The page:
Pele – Disgusting treatment in World Cup 1966

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Disgusting treatment in 1966
Football’s Greatest Players

Pele was the world’s best player going into the World Cup in 1966

By the time of the World Cup in 1966, Pele was the most famous footballer in the world. He started the tournament in typical fashion with a goal from a free kick against Bulgaria, making him the first player to score in three World cups.

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Unfortunately though, that was the last moment of joy Pele experienced in the World cup in England. The Bulgarians spent the rest of the game fouling and kicking Pele forcing him out of Brazil’s second game against Hungary.

Brazil lost that game meaning they needed a win in their final group game against Portugal. However, Portugal had obviously seen the success Bulgaria had achieved in taking Pele out of the game by kicking him and followed suit.

Despite persistent and violent fouls on Pele, the referee refused to send off any off the Portuguese defenders and Pele had to hobble on for the ninety minutes as substitutes had not yet been introduced into the game.

It was said that the referee let Portugal “get away with murder” as their disgraceful challenges on Pele went unpunished and the world’s best player was kicked and stamped out of the tournament.

Brazil were eliminated from the World cup at the group stage and Pele vowed to never again play in a World Cup.

Santos, with Pele’s goals, continued to dominate Brazilian football.

Back on top of the world

Thankfully, Pele was selected, and agreed to play in the World cup in Mexico in 1970. The Brazil team was much changed from that of 1966.

Pele opened his account for the tournament with a goal in a 4-1 over Czechoslovakia, although the game is more remembered for Pele’s audacious attempt to lob the goalkeeper from inside his own half. Pele hit a fantastic shot over the goalkeeper but saw the ball go just inches wide.

In Brazil’s second game Pele failed to find the net thanks to a spectacular save from Gordon Banks of England. He did however, set up the only goal of the game in a 1-0 victory for Brazil.

Brazil progressed to the quarter finals where they met Uruguay and Pele had one of his most famous moments. He was played in behind the defence and he and the keeper both raced to the through ball. Pele got to the ball first but instead of playing it, he dummied to take it round the goalkeeper. The ball ran across the face of the confused keeper as Pele darted behind him to meet it.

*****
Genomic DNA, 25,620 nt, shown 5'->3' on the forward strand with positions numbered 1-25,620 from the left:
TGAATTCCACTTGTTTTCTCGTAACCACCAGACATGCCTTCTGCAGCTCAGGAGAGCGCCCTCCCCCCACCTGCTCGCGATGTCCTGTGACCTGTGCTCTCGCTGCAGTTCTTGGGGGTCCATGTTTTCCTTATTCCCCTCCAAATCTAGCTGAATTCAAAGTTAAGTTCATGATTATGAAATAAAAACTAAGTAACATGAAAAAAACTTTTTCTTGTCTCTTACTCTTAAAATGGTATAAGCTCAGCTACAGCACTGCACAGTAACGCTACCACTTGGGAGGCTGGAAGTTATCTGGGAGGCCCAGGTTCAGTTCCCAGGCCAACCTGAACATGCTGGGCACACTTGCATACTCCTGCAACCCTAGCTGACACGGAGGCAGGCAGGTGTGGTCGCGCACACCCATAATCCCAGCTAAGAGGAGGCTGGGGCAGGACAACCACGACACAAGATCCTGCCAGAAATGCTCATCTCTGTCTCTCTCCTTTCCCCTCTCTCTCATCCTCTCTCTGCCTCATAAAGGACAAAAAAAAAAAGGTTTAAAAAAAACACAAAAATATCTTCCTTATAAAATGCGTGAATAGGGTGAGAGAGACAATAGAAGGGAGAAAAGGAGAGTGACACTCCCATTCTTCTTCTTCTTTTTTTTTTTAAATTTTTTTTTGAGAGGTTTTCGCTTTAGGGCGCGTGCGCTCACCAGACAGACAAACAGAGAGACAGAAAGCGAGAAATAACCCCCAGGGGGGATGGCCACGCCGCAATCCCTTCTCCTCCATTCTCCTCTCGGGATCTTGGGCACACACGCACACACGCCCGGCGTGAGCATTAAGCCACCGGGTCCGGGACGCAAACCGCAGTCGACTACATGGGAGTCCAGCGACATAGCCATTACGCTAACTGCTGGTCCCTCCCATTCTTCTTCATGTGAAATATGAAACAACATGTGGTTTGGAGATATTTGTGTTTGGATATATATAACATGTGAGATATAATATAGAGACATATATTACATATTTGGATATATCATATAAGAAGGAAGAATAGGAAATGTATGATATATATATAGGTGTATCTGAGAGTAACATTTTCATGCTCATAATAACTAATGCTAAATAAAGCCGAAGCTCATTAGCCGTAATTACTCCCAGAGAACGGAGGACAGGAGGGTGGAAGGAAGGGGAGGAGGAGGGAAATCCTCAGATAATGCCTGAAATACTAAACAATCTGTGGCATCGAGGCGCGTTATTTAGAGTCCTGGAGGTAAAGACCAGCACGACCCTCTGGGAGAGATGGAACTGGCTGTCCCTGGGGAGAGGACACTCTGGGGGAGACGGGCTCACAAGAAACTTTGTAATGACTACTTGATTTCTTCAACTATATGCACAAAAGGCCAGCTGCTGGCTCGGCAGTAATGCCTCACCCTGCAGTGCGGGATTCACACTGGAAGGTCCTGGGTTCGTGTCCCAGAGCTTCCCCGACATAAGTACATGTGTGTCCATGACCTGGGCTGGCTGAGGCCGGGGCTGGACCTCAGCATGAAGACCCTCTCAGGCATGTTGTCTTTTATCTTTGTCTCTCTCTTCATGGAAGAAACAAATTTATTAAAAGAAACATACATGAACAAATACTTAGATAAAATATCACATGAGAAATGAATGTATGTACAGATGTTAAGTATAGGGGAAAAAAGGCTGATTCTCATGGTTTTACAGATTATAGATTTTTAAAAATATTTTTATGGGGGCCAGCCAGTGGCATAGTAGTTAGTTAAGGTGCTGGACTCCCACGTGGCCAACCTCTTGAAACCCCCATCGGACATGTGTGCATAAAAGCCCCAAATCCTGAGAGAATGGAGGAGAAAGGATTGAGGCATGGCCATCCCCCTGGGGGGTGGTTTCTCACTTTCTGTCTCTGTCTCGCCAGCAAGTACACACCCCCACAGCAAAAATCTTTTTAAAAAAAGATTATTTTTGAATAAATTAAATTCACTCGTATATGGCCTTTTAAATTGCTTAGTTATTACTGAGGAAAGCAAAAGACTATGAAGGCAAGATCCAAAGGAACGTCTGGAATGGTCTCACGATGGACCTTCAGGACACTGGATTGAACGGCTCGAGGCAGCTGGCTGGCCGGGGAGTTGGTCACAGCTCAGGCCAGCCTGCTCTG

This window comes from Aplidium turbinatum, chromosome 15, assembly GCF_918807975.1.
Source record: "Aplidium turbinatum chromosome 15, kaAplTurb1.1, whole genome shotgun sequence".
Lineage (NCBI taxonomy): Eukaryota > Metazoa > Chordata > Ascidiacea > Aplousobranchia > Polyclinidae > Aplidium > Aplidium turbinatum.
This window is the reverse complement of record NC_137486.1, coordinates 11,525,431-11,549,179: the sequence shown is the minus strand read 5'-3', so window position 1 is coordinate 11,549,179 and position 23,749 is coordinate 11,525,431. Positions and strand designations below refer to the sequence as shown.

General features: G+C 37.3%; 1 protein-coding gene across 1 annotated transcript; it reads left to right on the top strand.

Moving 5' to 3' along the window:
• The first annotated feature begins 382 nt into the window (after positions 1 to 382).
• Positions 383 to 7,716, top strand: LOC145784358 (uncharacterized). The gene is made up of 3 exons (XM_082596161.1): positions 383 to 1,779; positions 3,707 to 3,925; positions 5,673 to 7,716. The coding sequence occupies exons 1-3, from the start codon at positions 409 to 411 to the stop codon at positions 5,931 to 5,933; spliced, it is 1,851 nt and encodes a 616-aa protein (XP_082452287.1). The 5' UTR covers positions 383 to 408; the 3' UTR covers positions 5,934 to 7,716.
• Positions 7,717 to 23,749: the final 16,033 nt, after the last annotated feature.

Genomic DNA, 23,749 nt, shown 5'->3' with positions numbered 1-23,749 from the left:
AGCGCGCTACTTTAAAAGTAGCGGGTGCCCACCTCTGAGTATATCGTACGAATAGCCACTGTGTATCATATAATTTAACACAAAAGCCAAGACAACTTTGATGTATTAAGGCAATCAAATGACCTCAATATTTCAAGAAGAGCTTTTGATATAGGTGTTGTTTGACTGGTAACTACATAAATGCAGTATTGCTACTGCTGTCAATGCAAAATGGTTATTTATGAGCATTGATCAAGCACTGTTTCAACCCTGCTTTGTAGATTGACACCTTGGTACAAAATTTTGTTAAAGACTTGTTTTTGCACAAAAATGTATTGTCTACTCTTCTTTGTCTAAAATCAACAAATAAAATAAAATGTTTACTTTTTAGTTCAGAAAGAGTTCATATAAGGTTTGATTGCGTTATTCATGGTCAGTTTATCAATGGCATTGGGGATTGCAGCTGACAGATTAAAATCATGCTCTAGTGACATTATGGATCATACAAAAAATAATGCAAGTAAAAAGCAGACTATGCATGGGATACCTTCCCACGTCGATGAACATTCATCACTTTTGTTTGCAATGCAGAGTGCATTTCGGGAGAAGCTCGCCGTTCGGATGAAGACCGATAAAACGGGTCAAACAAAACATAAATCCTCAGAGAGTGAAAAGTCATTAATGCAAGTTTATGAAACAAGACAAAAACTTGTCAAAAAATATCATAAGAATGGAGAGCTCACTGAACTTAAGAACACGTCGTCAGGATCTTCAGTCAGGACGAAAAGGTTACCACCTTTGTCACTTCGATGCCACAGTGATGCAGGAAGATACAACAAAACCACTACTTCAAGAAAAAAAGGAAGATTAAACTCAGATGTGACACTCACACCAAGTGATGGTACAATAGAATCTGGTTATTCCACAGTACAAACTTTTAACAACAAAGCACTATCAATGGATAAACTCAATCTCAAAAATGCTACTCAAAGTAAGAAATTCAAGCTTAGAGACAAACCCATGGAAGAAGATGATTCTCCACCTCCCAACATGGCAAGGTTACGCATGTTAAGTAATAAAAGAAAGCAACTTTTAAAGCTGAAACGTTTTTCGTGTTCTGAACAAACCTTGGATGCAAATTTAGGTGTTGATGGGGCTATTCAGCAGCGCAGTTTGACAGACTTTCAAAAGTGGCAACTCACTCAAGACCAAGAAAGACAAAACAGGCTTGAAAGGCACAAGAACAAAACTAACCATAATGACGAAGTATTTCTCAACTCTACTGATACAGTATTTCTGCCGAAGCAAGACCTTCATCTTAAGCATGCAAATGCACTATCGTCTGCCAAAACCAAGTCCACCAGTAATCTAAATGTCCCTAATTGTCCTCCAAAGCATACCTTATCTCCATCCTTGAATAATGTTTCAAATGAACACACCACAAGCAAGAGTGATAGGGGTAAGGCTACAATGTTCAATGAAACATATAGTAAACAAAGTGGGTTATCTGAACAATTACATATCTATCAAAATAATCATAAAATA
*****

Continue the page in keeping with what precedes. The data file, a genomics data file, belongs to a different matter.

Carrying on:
“When Pelé scored the fifth goal in that final, I have to be honest and say I felt like applauding.” Swedish player Sigvard Parling after defeat in the 1958 World Cup Final.

He hit a shot to the empty net but pulled the ball back slightly too far and his shot went just wide of the far post.

Like his shot from the half way line in Brazil’s opening match, despite failing to find the net, Pele was showing his attacking imagination and flair was superior to anyone else the game had ever seen before.

It mattered not though as Brazil went on to win the final and Pele’s third World Cup winner’s medal. Pele opened the scoring in the final against Italy and played the final pass to Carlos Alberto to lash the ball past the Italian goalkeeper after a brilliant piece of teamwork and passing from the whole Brazilian team.

Pele was named Player of the Tournament in what was a perfect way to erase the pain of the treatment he received in 1966.

Living in America

Pele saw out the remainder of his playing career in the USA after leaving Santos for New York Cosmos in 1975.

He played in several exhibition games around the world as well. In fact Pele was such a big draw, he was inspired a ceasefire during a civil war in Nigeria as the two warring factions agreed to call a truce to watch the great man play.

It is reported that Pele scored over 1,000 career goals throughout his career, although this figure is debated as some experts claim it includes youth matches and friendlies.

What there is no doubt about is that he was the greatest player of his generation, and one of the greatest of all time.

Disgusting treatment in 1966
Football’s Greatest Players